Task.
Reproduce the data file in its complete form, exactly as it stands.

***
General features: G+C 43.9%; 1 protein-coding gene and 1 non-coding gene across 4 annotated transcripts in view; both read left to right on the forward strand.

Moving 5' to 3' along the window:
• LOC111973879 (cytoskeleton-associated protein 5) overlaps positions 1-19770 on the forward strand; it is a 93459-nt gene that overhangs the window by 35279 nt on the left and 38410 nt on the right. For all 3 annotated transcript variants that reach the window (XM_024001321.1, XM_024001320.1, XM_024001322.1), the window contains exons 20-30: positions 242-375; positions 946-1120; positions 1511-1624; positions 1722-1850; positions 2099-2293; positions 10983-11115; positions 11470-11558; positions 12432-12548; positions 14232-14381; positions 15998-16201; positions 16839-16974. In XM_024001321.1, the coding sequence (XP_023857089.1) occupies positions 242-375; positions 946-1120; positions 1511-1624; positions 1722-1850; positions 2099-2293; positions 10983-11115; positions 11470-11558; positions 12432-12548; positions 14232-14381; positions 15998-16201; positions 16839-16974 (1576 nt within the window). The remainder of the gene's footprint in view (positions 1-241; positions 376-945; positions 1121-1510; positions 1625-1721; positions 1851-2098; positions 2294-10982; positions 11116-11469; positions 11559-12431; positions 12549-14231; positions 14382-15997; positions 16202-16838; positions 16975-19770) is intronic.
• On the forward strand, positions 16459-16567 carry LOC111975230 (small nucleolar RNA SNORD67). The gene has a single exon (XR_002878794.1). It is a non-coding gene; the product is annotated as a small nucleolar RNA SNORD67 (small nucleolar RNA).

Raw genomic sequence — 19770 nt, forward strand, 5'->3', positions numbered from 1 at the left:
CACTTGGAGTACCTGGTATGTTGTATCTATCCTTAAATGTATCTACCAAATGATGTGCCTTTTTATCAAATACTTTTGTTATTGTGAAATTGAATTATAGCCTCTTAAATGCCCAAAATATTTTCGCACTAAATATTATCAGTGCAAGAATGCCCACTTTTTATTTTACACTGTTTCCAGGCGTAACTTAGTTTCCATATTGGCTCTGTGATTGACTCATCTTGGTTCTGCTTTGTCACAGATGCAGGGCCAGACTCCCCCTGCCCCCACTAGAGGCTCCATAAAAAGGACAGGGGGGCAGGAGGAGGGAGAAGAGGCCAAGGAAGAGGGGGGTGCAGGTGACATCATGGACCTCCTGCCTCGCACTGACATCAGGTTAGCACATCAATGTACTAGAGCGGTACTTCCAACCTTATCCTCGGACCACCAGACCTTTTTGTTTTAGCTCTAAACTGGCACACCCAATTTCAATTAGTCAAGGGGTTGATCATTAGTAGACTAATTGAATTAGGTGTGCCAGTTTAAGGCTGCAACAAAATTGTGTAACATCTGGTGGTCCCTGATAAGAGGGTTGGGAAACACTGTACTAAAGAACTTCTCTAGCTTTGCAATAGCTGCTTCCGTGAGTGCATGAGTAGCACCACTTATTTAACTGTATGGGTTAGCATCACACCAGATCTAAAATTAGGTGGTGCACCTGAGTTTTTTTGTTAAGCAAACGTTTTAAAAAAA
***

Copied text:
General features: G+C 43.9%; 1 protein-coding gene and 1 non-coding gene across 4 annotated transcripts in view; both read left to right on the forward strand.

Moving 5' to 3' along the window:
• LOC111973879 (cytoskeleton-associated protein 5) overlaps positions 1-19770 on the forward strand; it is a 93459-nt gene that overhangs the window by 35279 nt on the left and 38410 nt on the right. For all 3 annotated transcript variants that reach the window (XM_024001321.1, XM_024001320.1, XM_024001322.1), the window contains exons 20-30: positions 242-375; positions 946-1120; positions 1511-1624; positions 1722-1850; positions 2099-2293; positions 10983-11115; positions 11470-11558; positions 12432-12548; positions 14232-14381; positions 15998-16201; positions 16839-16974. In XM_024001321.1, the coding sequence (XP_023857089.1) occupies positions 242-375; positions 946-1120; positions 1511-1624; positions 1722-1850; positions 2099-2293; positions 10983-11115; positions 11470-11558; positions 12432-12548; positions 14232-14381; positions 15998-16201; positions 16839-16974 (1576 nt within the window). The remainder of the gene's footprint in view (positions 1-241; positions 376-945; positions 1121-1510; positions 1625-1721; positions 1851-2098; positions 2294-10982; positions 11116-11469; positions 11559-12431; positions 12549-14231; positions 14382-15997; positions 16202-16838; positions 16975-19770) is intronic.
• On the forward strand, positions 16459-16567 carry LOC111975230 (small nucleolar RNA SNORD67). The gene has a single exon (XR_002878794.1). It is a non-coding gene; the product is annotated as a small nucleolar RNA SNORD67 (small nucleolar RNA).

Raw genomic sequence — 19770 nt, forward strand, 5'->3', positions numbered from 1 at the left:
CACTTGGAGTACCTGGTATGTTGTATCTATCCTTAAATGTATCTACCAAATGATGTGCCTTTTTATCAAATACTTTTGTTATTGTGAAATTGAATTATAGCCTCTTAAATGCCCAAAATATTTTCGCACTAAATATTATCAGTGCAAGAATGCCCACTTTTTATTTTACACTGTTTCCAGGCGTAACTTAGTTTCCATATTGGCTCTGTGATTGACTCATCTTGGTTCTGCTTTGTCACAGATGCAGGGCCAGACTCCCCCTGCCCCCACTAGAGGCTCCATAAAAAGGACAGGGGGGCAGGAGGAGGGAGAAGAGGCCAAGGAAGAGGGGGGTGCAGGTGACATCATGGACCTCCTGCCTCGCACTGACATCAGGTTAGCACATCAATGTACTAGAGCGGTACTTCCAACCTTATCCTCGGACCACCAGACCTTTTTGTTTTAGCTCTAAACTGGCACACCCAATTTCAATTAGTCAAGGGGTTGATCATTAGTAGACTAATTGAATTAGGTGTGCCAGTTTAAGGCTGCAACAAAATTGTGTAACATCTGGTGGTCCCTGATAAGAGGGTTGGGAAACACTGTACTAAAGAACTTCTCTAGCTTTGCAATAGCTGCTTCCGTGAGTGCATGAGTAGCACCACTTATTTAACTGTATGGGTTAGCATCACACCAGATCTAAAATTAGGTGGTGCACCTGAGTTTTTTTGTTAAGCAAACGTTTTAAAAAAA